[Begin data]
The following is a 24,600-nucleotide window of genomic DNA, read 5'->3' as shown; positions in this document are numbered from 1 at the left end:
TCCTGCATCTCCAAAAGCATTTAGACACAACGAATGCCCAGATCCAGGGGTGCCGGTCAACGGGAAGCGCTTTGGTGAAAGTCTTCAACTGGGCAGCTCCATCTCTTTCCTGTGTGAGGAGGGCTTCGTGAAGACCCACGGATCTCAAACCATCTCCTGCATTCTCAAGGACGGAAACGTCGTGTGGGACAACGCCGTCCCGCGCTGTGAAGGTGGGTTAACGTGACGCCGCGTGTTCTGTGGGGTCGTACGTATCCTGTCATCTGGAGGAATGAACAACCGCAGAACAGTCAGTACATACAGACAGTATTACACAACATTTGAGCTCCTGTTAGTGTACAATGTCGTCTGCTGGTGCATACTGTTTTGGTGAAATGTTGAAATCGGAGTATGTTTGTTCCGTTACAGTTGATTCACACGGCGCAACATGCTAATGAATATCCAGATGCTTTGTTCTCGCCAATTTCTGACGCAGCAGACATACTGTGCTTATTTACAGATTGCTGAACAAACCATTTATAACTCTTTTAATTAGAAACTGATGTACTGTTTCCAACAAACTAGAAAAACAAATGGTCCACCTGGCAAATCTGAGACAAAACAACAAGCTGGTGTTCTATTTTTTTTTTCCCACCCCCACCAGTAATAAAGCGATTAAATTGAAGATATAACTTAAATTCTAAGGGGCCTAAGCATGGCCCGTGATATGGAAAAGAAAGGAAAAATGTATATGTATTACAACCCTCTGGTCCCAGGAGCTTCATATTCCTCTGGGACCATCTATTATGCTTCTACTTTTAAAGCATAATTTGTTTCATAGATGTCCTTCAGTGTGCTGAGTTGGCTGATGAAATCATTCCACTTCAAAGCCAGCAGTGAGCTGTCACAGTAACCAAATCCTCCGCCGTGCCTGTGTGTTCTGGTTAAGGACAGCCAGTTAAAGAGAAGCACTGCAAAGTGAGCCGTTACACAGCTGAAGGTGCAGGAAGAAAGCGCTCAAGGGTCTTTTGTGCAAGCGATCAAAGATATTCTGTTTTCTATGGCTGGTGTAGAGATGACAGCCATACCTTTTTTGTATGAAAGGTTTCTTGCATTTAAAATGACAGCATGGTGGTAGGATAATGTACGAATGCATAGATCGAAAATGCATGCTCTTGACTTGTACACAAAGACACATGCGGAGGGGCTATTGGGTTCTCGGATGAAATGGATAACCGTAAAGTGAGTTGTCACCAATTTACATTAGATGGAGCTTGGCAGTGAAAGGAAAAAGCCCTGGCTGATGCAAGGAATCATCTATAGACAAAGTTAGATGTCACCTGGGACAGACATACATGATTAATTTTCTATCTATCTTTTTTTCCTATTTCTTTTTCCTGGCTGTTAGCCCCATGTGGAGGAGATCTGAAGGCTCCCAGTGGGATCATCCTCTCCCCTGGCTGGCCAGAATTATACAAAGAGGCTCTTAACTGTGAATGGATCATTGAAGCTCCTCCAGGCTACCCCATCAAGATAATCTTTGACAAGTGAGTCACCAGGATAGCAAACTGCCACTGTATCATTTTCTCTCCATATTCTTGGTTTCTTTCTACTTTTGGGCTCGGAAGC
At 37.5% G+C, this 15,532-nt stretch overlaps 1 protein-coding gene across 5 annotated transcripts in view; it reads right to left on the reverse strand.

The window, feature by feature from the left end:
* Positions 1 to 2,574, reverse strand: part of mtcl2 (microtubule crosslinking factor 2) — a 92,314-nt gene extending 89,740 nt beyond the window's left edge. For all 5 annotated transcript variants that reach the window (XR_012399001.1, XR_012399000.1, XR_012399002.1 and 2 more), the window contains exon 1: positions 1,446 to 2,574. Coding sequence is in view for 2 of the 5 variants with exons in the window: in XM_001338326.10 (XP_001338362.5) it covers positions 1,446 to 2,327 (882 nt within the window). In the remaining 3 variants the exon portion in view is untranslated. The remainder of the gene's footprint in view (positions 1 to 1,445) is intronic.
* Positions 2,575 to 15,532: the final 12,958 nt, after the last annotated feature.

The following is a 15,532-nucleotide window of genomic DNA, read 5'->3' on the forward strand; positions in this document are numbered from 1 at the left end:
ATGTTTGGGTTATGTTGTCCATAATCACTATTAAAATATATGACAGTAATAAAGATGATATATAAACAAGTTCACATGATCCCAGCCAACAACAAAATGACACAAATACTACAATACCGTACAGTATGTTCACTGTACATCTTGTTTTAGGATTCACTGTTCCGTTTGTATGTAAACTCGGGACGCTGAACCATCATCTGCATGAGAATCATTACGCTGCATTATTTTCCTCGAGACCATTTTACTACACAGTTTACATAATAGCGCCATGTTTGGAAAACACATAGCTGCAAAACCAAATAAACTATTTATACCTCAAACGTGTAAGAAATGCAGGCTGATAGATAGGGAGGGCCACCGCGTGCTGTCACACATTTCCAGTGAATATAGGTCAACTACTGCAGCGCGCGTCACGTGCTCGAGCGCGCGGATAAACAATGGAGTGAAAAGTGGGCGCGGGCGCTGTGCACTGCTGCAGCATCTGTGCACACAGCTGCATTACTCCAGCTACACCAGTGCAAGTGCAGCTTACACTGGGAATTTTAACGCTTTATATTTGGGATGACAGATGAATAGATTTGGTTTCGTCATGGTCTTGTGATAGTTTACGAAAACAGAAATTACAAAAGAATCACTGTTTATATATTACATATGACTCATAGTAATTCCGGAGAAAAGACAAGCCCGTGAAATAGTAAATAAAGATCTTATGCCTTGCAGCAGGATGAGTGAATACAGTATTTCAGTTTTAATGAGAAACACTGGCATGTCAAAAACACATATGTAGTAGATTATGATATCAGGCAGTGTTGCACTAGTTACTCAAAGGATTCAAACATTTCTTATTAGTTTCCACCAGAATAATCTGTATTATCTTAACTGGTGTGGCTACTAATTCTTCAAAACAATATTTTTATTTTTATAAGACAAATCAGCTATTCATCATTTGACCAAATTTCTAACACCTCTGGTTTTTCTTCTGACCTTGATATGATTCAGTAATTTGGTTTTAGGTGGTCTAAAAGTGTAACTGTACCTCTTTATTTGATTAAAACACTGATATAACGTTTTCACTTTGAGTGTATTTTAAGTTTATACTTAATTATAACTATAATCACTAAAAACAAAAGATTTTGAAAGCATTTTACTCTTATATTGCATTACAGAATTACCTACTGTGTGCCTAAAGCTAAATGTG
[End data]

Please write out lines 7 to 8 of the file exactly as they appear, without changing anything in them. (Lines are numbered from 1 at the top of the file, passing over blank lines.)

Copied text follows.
The following is a 15,532-nucleotide window of genomic DNA, read 5'->3' on the forward strand; positions in this document are numbered from 1 at the left end:
ATGTTTGGGTTATGTTGTCCATAATCACTATTAAAATATATGACAGTAATAAAGATGATATATAAACAAGTTCACATGATCCCAGCCAACAACAAAATGACACAAATACTACAATACCGTACAGTATGTTCACTGTACATCTTGTTTTAGGATTCACTGTTCCGTTTGTATGTAAACTCGGGACGCTGAACCATCATCTGCATGAGAATCATTACGCTGCATTATTTTCCTCGAGACCATTTTACTACACAGTTTACATAATAGCGCCATGTTTGGAAAACACATAGCTGCAAAACCAAATAAACTATTTATACCTCAAACGTGTAAGAAATGCAGGCTGATAGATAGGGAGGGCCACCGCGTGCTGTCACACATTTCCAGTGAATATAGGTCAACTACTGCAGCGCGCGTCACGTGCTCGAGCGCGCGGATAAACAATGGAGTGAAAAGTGGGCGCGGGCGCTGTGCACTGCTGCAGCATCTGTGCACACAGCTGCATTACTCCAGCTACACCAGTGCAAGTGCAGCTTACACTGGGAATTTTAACGCTTTATATTTGGGATGACAGATGAATAGATTTGGTTTCGTCATGGTCTTGTGATAGTTTACGAAAACAGAAATTACAAAAGAATCACTGTTTATATATTACATATGACTCATAGTAATTCCGGAGAAAAGACAAGCCCGTGAAATAGTAAATAAAGATCTTATGCCTTGCAGCAGGATGAGTGAATACAGTATTTCAGTTTTAATGAGAAACACTGGCATGTCAAAAACACATATGTAGTAGATTATGATATCAGGCAGTGTTGCACTAGTTACTCAAAGGATTCAAACATTTCTTATTAGTTTCCACCAGAATAATCTGTATTATCTTAACTGGTGTGGCTACTAATTCTTCAAAACAATATTTTTATTTTTATAAGACAAATCAGCTATTCATCATTTGACCAAATTTCTAACACCTCTGGTTTTTCTTCTGACCTTGATATGATTCAGTAATTTGGTTTTAGGTGGTCTAAAAGTGTAACTGTACCTCTTTATTTGATTAAAACACTGATATAACGTTTTCACTTTGAGTGTATTTTAAGTTTATACTTAATTATAACTATAATCACTAAAAACAAAAGATTTTGAAAGCATTTTACTCTTATATTGCATTACAGAATTACCTACTGTGTGCCTAAAGCTAAATGTG